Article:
“He said that an Indian’s life is not worth a bullet.”Venkata Rama Raju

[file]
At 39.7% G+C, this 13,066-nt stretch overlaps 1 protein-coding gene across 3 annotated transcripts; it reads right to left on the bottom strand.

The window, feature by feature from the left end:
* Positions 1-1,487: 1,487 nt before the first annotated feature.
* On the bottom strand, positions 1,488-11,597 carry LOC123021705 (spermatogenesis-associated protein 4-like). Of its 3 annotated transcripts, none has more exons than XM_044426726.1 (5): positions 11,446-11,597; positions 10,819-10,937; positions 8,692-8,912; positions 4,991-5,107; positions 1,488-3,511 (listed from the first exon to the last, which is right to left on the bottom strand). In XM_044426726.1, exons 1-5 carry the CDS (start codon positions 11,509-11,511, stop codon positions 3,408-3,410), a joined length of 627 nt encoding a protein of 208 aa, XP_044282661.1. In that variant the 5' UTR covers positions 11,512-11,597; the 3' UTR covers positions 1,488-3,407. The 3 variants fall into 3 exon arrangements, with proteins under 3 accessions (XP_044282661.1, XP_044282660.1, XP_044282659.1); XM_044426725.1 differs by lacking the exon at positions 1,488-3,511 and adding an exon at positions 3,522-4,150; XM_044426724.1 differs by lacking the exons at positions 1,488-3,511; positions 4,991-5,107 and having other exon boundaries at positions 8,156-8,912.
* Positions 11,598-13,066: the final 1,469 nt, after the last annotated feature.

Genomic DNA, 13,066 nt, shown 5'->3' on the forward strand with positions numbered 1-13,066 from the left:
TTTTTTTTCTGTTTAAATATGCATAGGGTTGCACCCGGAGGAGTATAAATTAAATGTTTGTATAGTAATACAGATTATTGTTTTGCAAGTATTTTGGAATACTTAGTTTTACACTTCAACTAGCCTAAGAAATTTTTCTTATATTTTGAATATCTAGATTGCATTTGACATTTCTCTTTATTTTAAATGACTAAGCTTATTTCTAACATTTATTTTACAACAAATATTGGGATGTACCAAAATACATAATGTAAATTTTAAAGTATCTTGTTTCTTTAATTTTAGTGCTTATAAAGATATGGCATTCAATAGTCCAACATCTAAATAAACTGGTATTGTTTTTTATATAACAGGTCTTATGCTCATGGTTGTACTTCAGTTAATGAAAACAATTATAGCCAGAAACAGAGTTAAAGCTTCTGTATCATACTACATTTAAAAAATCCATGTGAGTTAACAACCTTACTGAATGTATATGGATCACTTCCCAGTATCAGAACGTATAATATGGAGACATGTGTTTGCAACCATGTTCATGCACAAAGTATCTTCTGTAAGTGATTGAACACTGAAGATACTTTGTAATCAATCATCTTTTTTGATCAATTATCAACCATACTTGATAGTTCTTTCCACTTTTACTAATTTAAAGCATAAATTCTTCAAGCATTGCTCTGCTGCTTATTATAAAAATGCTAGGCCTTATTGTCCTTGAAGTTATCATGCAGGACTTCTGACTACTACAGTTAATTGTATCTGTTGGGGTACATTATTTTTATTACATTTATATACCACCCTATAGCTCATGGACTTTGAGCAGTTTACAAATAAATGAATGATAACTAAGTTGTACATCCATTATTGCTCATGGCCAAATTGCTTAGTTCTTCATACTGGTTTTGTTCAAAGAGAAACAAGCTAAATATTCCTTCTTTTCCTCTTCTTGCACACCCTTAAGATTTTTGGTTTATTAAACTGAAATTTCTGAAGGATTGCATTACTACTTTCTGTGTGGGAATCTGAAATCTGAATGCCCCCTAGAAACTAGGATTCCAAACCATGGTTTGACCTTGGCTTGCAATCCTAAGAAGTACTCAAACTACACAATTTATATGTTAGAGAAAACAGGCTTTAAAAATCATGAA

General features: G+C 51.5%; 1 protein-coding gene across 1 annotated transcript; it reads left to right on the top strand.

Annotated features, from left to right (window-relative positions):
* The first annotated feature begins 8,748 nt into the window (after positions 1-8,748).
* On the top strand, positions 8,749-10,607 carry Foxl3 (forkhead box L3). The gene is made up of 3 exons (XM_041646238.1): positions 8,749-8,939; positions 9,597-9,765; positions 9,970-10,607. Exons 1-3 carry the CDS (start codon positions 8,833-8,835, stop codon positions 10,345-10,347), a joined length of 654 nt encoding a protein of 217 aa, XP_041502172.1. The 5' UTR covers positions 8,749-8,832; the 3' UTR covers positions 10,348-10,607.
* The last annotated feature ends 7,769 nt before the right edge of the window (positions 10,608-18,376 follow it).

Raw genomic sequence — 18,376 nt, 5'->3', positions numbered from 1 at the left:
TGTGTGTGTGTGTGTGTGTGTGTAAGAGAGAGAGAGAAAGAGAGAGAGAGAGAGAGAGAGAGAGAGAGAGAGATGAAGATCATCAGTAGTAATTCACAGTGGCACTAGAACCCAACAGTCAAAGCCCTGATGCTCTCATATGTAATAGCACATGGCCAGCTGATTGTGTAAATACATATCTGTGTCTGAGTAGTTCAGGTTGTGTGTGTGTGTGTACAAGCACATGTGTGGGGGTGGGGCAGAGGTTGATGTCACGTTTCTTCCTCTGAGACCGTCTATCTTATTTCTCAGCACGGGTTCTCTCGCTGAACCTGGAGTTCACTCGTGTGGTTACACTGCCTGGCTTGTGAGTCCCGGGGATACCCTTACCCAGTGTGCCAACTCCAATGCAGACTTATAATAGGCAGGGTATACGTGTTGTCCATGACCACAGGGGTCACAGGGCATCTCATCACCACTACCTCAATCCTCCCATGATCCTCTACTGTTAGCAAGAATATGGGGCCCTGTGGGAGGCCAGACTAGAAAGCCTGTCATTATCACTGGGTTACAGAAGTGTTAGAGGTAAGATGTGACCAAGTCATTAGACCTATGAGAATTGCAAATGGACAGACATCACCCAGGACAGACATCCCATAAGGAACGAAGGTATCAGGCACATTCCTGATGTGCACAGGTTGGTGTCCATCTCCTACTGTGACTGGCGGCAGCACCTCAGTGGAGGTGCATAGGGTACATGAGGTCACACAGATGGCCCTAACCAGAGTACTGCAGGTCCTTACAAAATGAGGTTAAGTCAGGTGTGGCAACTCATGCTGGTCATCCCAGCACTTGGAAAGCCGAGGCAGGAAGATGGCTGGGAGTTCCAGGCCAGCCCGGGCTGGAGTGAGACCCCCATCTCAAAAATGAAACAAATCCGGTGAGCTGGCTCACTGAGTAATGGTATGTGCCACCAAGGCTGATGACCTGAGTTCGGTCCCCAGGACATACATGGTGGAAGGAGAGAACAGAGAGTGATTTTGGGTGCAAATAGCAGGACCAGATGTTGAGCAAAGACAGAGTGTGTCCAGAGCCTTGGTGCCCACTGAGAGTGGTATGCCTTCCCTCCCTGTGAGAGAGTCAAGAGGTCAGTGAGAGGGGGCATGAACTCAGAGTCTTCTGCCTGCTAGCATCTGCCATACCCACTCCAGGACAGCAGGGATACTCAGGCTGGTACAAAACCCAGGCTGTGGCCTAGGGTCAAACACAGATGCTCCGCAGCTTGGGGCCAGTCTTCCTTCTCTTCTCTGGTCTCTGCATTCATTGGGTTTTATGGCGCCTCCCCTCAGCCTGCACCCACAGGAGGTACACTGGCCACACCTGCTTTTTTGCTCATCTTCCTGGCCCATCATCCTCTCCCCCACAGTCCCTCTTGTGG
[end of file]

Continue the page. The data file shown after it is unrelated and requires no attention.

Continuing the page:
At a time when Britain is being asked (and largely refusing) to contend with its imperialist past, it is fascinating to observe how its former colonies are engaging in the same reflection on their occupied history. RRR’s dual protagonists might be real figures, but this is pure revolutionary fantasy filled with astounding action and cinematic crowd-pleasers in the most expensive Indian film to date. The story posits a fictional friendship between Raju and Bheem, destined to come into conflict, their buddy movie antics providing the emotional stakes that will follow. With the exception of love interest Jenny, the British are all depicted as cartoonishly villainous, but questions are also raised about the complicity of those who worked with the regime or whether they too were victims of oppression. The clear enemy provides for rousing scenes in the hands of director S.S. Rajamouli, from an exhilerating dance-off at a party to an assault with wild animals tearing through a British compound. The action choreography is gloriously silly — it is the sort of movie where one can punch a tiger in the face — and is guaranteed to leave you with a grin plastered across your face many times over. For all its cinematic success, it would be remiss not to highlight the risk of these patriotic pictures in a time of rising nationalism, particularly within a caste system that is reinforced by RRR’s elitist perspective in contrast to a film like Jai Bhim. Most troubling is a scene in which Bheem apologises for being a simple tribal who could not understand Raju’s wider goals — goals that were never communicated to him. That is a warning, but it does not detract from RRR’s triumph of creative excess that challenges Everything Everywhere All At Once.